Gluten-Free Multigrain Rolls

Gluten-free Multigrain Rolls, vegan

I set out to make some gluten-free rolls and then, because I couldn’t help myself, I decided to make them multigrain too. And just like that these adorable little Multigrain and Gluten-Free Cloverleaf Rolls were born.

Eating a variety of grains every day is one of the best things you can do for your body and with all the amazing flours that are so easily available to us today it is also one of the easier things you can do. At any time I have at least a dozen flours sitting in my pantry. I will confess that I don’t often touch some for months, but then I get on a cooking or baking binge and there they go!
I decided to make these gluten-free partly because a reader who is a fan of my Gluten-free Sandwich Bread asked for a recipe and partly because I like incorporating wholegrain and gluten-free foods in my family’s diet when possible. If you are new to baking gluten-free, you might want to read the sandwich bread post first for some useful tips. Follow them and you won’t go wrong.
Gluten-free Multigrain Rolls, vegan
GF rolls, multigrain and vegan recipe

If you don’t have all of these flours, use more of the others. I wouldn’t increase the amount of tapioca or brown rice flour by much since they are starchier than the others, but you can definitely use more of the millet or the sorghum or the oat flour, if that’s what you have. Or you could use quinoa or even wheat if you don’t mind the gluten.

This dough is more dough-like and less batter-like (the way gluten-free doughs tend to be) which is great because it gives you more leeway with actually shaping the rolls– an impossible task if you are working with a batter-consistency dough. And the rolls, once baked, have an airy texture and they taste amazing with the robust flavors of all those healthy flours– even the dough tasted amazing (yes, I confess, I always taste the dough).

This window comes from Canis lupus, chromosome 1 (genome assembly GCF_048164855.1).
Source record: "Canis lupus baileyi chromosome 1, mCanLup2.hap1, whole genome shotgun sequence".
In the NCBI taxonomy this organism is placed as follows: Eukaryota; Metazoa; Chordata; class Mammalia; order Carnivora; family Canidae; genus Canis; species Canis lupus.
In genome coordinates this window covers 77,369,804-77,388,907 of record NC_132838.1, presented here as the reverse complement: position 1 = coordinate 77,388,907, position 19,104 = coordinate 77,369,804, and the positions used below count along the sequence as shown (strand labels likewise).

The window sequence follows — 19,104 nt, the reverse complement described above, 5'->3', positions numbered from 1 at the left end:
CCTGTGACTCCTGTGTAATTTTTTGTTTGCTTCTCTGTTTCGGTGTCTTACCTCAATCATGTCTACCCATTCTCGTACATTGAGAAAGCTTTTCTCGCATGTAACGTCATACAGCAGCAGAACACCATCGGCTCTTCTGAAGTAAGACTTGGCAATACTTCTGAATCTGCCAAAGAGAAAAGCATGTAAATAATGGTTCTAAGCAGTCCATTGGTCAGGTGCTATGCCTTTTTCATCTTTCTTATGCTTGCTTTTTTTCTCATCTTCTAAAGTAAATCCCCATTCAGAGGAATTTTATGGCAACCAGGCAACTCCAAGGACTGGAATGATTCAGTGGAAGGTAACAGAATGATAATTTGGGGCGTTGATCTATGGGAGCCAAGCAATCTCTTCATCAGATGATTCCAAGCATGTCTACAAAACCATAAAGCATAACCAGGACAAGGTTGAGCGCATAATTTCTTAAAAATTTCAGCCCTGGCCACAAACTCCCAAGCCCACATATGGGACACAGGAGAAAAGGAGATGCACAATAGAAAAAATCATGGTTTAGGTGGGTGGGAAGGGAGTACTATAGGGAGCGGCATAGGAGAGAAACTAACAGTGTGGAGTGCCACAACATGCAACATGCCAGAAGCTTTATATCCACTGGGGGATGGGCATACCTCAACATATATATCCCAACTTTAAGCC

Here’s the recipe. Enjoy, all!
Gluten-free Multigrain Rolls, vegan
Gluten-Free Multigrain Rolls
Vegan, gluten-free
Serves: 12 rolls
  • 1 cup oat flour (make sure you buy one labeled
  • gluten-free)
  • 1 cup millet flour
  • 1 cup sorghum flour
  • 1 cup brown rice flour
  • ½ cup tapioca flour
  • 2¼ tsp (1 packet) active dry yeast
  • 1 tsp baking soda
  • 1 tbsp xanthan gum
  • 1 tsp salt
  • 1½ cups warm water
  • 1 cup nondairy milk, like almond, mixed with 1 tsp vinegar
  • 1 tsp turbinado sugar or maple syrup
  • 2 tbsp extra virgin olive oil
  1. In the bowl of a stand mixer or in a large bowl, place the yeast, water and sugar. Mix and let the yeast turn frothy so you know it's alive.
  2. In another bowl, mix all the flours, baking soda, xanthan gum and salt.
  3. Add the flour mixture to the yeast and knead on low speed or by hand for about five minutes. Drizzle in the oil as you knead. In the end your dough will be sticky and that's okay.
  4. Divide the dough into 12 equal pieces and shape. To make cloverleaf
  5. rolls, divide each of the pieces into three more pieces,
  6. Roll each into a ball (moistening your palms with some water helps roll them), and then nestle them together in the lightly oiled cup of a muffin tin.
  7. Repeat for the remaining 11 pieces. Now cover loosely with a kitchen towel and let the
  8. rolls
  9. Stand in a warm place to rise. In my already-freezing Fall kitchen it took nearly three hours, but you might need only two if you are in warmer climes. The rolls should rise above the tops of the muffin tins and should look puffy.
  10. Bake the rolls in a preheated 375-degree oven for 30 minutes.
  11. Remove to a rack and let the muffin pan cool around 10 minutes. Unmold the
  12. rolls and continue cooling them on a rack.
Gluten-free rolls nutrition information
Gluten-free Multigrain Rolls, vegan
(C) All recipes and photographs copyright of Holy Cow! Vegan Recipes.

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  1. says

    These look so good. I cannot help but compare here. the GF breads in the store look like they can be used as paperweights! and yet, you made these look like bread and yummy bread at that!

    • says

      Hi Manasi, thanks! These are heavier than your average wheat rolls, although probably not paperweights. :) And the taste and texture are very light. Definitely a recipe I’ll be making again and again.

  2. karuna says

    I made these for my dad two days a ago, they were a great success with him. Also I switched up tapioca flour with singhadha atta, lovely nutty flavour. You should try it too

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